Deliver to the needs of a range of agriculture practice and diverse stakeholders
Early and late blight of potato and tomato are global crop diseases affecting diverse stakeholders (professional growers, subsistence farmers, industry, home gardeners, consumers, policy makers, etc.). EuroBlight is aware of the challenges and opportunities of a global approach to sustainable crop health management, and that this can only be achieved through the cooperation, input and knowledge of a wide variety of actors.
Since its inception, EuroBlight has acted as a coordinated pan-European network and therefore strongly supports initiatives to foster cooperation, build capacity and participatory research, and establish permanent infrastructure for the collation, integration, use, and dissemination of data relevant to IPM design and validation.
Efficient communication, dissemination and outreach by EuroBlight is critical for the rapid and widespread adoption of innovative solutions and systems by the wide range of actors involved in blight management. Modern communication tools offer opportunities to best achieve this and reach key players globally.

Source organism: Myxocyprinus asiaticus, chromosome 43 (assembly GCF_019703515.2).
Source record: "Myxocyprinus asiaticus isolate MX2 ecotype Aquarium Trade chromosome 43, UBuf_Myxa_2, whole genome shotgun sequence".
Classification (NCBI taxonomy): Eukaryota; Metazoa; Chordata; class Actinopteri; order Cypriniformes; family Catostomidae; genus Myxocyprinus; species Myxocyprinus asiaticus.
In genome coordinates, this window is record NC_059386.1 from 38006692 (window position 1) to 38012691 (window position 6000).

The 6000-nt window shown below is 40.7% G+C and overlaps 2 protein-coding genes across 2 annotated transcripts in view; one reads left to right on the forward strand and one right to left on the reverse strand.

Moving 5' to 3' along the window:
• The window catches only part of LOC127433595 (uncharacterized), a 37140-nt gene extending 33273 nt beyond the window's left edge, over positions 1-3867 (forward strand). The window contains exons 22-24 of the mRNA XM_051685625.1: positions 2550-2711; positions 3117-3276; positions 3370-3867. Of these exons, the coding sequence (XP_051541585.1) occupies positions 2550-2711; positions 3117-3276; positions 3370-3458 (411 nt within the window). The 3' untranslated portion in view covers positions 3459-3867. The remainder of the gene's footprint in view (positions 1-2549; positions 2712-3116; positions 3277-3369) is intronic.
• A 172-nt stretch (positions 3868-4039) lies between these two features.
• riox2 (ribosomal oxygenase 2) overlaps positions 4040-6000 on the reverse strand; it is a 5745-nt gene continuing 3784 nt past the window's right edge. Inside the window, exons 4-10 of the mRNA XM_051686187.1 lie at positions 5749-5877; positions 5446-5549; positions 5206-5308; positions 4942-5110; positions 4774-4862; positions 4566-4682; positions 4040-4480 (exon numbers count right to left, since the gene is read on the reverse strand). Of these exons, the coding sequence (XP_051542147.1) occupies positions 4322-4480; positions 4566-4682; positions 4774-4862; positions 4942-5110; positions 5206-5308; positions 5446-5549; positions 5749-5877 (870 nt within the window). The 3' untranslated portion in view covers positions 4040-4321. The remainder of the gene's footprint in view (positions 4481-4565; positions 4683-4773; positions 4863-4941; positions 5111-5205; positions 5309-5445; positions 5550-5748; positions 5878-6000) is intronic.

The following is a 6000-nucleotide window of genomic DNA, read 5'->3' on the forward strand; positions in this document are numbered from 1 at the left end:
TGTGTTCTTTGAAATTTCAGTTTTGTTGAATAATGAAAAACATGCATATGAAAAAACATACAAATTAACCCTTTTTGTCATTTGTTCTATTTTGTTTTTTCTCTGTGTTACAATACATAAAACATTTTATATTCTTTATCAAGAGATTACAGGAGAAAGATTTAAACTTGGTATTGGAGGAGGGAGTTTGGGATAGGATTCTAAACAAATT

EuroBlight is committed to implementing a multi-channel communication, dissemination and outreach strategy by:
Informing about EuroBlight missions, origins and objectives > ‘About EuroBlight’ web page
Delivering our network’s vision on blight issues and management > ‘EuroBlight Vision’ document to serve as a strategic roadmap
Relaying EuroBlight achievements > annual ‘EuroBlight Highlights’
Formulating and communicating our priorities and commitments > ‘Euroblight Statements’.
Assessing EuroBlight impacts through key performance indicators